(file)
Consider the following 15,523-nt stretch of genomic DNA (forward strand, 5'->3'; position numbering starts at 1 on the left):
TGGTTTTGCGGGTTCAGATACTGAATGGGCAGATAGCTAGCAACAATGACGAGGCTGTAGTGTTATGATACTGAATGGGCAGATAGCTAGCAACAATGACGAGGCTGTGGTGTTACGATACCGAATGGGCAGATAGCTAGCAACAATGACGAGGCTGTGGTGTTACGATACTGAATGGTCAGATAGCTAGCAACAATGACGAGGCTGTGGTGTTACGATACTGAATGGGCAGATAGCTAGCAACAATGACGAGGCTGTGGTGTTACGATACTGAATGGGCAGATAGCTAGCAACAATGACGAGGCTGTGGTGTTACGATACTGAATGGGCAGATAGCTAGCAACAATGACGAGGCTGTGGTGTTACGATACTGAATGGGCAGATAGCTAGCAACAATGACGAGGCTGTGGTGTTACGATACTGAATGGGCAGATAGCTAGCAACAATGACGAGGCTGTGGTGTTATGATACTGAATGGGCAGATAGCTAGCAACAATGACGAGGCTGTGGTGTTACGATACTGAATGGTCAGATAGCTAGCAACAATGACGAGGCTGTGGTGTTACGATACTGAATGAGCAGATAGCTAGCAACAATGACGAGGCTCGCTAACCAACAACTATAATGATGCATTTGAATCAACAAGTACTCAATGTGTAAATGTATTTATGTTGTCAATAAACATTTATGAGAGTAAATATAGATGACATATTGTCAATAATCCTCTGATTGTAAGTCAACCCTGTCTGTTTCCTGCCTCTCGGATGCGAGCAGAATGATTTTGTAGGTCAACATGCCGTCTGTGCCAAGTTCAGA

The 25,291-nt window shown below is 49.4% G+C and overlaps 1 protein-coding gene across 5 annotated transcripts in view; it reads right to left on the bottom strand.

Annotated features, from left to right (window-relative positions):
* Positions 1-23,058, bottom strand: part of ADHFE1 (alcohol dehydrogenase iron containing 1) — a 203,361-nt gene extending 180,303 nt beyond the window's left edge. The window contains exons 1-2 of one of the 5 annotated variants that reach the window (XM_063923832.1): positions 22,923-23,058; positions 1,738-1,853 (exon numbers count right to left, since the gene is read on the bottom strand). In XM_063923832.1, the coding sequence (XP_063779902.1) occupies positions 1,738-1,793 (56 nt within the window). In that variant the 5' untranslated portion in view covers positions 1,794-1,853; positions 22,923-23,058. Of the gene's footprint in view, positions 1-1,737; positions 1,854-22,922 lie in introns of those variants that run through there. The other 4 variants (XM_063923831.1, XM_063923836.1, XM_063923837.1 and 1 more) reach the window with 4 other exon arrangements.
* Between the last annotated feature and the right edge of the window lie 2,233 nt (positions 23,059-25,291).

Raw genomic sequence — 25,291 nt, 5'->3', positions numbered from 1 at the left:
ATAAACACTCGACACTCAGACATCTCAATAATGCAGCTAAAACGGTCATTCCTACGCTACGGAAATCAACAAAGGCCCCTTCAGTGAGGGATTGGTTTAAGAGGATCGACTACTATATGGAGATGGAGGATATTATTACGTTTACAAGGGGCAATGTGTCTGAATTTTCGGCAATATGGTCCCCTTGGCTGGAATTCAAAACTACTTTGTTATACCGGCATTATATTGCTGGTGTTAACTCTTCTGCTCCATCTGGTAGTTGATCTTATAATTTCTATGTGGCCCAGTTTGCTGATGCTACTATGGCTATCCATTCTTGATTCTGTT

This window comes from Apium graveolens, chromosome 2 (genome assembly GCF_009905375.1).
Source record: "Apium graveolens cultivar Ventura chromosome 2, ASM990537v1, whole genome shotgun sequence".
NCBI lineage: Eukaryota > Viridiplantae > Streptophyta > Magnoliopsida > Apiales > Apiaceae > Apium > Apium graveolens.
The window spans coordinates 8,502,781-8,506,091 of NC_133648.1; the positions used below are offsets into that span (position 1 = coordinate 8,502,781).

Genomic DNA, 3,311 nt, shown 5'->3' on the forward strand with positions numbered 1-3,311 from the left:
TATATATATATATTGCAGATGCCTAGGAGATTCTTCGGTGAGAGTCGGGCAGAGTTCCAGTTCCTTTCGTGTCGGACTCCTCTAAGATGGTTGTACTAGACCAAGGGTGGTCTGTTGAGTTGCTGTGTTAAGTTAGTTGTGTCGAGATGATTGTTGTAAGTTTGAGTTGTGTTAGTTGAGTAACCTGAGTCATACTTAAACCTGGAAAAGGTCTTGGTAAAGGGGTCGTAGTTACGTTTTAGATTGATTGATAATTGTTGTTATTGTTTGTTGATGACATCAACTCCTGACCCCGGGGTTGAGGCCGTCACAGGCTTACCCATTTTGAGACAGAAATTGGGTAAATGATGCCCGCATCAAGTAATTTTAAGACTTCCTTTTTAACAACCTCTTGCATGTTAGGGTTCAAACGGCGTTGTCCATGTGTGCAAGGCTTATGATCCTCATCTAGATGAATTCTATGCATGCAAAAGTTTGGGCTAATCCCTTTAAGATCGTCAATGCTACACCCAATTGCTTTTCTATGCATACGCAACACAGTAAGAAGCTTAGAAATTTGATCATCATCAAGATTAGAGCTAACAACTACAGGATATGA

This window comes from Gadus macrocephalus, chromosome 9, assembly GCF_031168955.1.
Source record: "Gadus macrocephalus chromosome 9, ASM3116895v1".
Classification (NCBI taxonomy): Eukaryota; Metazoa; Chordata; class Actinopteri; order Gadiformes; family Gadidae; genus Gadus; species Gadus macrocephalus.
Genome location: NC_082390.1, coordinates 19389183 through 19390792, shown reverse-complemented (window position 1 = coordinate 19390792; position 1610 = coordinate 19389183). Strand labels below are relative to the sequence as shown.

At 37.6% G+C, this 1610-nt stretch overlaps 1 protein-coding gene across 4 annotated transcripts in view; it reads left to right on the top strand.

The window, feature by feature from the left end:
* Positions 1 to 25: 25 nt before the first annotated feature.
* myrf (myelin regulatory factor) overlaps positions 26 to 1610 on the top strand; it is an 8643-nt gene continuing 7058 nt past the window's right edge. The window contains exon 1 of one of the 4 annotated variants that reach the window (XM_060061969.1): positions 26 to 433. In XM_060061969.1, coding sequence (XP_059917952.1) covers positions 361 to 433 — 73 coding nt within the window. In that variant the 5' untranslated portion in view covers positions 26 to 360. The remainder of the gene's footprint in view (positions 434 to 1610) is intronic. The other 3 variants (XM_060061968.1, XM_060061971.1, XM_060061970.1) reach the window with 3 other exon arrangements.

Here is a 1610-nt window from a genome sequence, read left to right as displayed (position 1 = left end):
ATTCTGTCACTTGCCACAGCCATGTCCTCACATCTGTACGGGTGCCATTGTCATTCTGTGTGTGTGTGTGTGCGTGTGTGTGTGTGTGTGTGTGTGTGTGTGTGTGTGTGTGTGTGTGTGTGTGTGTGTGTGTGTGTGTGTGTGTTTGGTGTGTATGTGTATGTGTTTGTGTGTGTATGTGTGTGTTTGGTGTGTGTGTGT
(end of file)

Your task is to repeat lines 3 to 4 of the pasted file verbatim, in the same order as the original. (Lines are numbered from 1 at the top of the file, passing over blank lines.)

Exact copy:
The 25,291-nt window shown below is 49.4% G+C and overlaps 1 protein-coding gene across 5 annotated transcripts in view; it reads right to left on the bottom strand.

Annotated features, from left to right (window-relative positions):